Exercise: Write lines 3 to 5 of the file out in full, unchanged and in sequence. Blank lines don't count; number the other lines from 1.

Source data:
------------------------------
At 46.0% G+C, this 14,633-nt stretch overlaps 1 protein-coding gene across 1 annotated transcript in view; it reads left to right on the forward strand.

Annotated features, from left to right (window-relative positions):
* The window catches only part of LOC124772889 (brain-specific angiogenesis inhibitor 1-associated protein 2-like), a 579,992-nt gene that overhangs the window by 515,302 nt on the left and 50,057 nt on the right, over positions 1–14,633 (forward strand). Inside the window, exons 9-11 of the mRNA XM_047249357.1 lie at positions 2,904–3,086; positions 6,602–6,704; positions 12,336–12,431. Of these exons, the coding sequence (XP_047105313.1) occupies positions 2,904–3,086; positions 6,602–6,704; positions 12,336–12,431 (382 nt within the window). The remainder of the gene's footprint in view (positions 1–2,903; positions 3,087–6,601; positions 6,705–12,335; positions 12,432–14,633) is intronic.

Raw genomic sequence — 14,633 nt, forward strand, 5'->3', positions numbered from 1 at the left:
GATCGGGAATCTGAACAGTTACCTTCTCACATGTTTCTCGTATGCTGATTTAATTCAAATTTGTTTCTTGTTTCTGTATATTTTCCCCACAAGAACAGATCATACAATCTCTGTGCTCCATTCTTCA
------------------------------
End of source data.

* The window catches only part of LOC124772889 (brain-specific angiogenesis inhibitor 1-associated protein 2-like), a 579,992-nt gene that overhangs the window by 515,302 nt on the left and 50,057 nt on the right, over positions 1–14,633 (forward strand). Inside the window, exons 9-11 of the mRNA XM_047249357.1 lie at positions 2,904–3,086; positions 6,602–6,704; positions 12,336–12,431. Of these exons, the coding sequence (XP_047105313.1) occupies positions 2,904–3,086; positions 6,602–6,704; positions 12,336–12,431 (382 nt within the window). The remainder of the gene's footprint in view (positions 1–2,903; positions 3,087–6,601; positions 6,705–12,335; positions 12,432–14,633) is intronic.

Raw genomic sequence — 14,633 nt, forward strand, 5'->3', positions numbered from 1 at the left:
GATCGGGAATCTGAACAGTTACCTTCTCACATGTTTCTCGTATGCTGATTTAATTCAAATTTGTTTCTTGTTTCTGTATATTTTCCCCACAAGAACAGATCATACAATCTCTGTGCTCCATTCTTCA